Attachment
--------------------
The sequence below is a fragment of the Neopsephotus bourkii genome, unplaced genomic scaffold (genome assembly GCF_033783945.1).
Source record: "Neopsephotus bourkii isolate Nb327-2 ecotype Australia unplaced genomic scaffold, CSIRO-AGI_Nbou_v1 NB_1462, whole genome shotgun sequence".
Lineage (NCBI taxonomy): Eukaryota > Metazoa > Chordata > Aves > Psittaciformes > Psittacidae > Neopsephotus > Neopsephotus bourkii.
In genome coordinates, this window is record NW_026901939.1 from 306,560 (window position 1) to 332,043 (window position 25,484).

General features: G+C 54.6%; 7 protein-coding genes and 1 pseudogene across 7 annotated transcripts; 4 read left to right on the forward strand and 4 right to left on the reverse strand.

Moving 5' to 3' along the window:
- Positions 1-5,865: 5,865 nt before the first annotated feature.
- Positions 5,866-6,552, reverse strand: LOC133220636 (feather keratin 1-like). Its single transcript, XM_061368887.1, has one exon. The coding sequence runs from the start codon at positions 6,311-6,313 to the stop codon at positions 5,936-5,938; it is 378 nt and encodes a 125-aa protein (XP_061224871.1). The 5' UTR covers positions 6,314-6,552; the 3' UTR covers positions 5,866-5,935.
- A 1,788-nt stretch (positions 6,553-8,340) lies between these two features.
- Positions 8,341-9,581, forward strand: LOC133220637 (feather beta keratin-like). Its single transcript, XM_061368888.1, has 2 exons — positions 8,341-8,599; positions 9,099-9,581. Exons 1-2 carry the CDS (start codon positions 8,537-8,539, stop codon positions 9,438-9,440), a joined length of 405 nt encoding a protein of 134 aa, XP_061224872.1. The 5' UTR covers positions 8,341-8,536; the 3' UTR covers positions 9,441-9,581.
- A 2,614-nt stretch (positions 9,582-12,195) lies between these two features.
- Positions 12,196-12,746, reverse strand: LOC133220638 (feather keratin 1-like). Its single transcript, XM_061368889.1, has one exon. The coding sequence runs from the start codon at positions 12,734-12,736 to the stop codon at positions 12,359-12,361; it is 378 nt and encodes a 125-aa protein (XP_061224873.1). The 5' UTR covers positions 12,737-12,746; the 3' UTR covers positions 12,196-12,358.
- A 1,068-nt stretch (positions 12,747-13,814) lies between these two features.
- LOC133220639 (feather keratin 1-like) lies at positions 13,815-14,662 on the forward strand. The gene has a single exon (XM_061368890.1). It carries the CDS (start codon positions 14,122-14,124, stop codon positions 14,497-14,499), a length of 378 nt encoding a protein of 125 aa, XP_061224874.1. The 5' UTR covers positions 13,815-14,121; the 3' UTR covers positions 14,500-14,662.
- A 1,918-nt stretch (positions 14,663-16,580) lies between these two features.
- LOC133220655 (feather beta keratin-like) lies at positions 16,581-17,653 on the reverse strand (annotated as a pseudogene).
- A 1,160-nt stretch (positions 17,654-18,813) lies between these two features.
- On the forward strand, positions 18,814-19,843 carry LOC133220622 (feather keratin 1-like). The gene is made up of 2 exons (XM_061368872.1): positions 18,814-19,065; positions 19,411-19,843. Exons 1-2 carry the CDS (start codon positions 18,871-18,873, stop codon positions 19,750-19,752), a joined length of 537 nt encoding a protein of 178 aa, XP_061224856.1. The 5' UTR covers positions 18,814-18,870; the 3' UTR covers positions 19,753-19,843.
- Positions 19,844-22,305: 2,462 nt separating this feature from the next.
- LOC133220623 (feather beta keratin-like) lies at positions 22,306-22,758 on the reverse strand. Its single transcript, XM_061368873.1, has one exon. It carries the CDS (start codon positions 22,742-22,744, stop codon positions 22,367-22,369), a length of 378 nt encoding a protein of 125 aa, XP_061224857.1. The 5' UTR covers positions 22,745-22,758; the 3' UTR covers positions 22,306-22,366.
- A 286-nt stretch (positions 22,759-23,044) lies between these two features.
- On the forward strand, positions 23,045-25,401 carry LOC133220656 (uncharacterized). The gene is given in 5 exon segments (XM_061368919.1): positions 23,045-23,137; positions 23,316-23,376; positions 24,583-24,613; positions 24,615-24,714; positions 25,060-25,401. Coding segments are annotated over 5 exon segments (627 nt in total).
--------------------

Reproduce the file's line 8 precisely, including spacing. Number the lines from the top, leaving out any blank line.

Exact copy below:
- Positions 5,866-6,552, reverse strand: LOC133220636 (feather keratin 1-like). Its single transcript, XM_061368887.1, has one exon. The coding sequence runs from the start codon at positions 6,311-6,313 to the stop codon at positions 5,936-5,938; it is 378 nt and encodes a 125-aa protein (XP_061224871.1). The 5' UTR covers positions 6,314-6,552; the 3' UTR covers positions 5,866-5,935.